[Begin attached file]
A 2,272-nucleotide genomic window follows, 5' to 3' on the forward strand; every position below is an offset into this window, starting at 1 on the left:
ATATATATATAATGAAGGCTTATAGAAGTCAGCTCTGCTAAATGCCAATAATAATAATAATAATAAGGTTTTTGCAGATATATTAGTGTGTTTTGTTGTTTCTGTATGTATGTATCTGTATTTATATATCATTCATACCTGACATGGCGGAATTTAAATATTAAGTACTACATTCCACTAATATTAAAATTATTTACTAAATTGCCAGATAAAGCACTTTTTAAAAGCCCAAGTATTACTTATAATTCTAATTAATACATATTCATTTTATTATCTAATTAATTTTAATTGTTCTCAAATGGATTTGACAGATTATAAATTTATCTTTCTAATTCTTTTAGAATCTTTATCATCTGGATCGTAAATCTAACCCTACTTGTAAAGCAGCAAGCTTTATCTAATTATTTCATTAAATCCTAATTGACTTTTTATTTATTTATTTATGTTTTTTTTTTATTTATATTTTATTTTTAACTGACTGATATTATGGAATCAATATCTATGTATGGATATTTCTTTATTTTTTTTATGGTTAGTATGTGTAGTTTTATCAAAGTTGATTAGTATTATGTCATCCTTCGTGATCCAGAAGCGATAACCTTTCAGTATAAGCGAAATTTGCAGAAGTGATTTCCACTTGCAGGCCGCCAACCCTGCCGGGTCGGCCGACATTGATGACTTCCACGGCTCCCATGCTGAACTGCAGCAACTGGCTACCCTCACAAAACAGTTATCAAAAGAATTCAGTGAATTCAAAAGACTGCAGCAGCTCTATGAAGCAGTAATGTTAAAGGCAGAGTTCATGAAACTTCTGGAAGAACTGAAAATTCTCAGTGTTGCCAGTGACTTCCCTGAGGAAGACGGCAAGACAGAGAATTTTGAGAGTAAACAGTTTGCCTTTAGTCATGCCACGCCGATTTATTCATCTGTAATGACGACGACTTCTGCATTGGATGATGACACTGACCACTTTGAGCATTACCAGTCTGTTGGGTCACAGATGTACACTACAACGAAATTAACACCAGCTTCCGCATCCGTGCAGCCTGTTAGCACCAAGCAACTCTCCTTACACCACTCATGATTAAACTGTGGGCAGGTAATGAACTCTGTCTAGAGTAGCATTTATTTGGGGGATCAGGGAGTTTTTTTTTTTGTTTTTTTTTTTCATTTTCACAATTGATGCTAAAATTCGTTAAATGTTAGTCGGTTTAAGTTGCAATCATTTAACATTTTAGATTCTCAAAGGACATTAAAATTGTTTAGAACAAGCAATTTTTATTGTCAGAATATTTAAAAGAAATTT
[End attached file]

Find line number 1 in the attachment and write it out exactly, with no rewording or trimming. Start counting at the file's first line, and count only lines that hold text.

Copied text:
A 2,272-nucleotide genomic window follows, 5' to 3' on the forward strand; every position below is an offset into this window, starting at 1 on the left: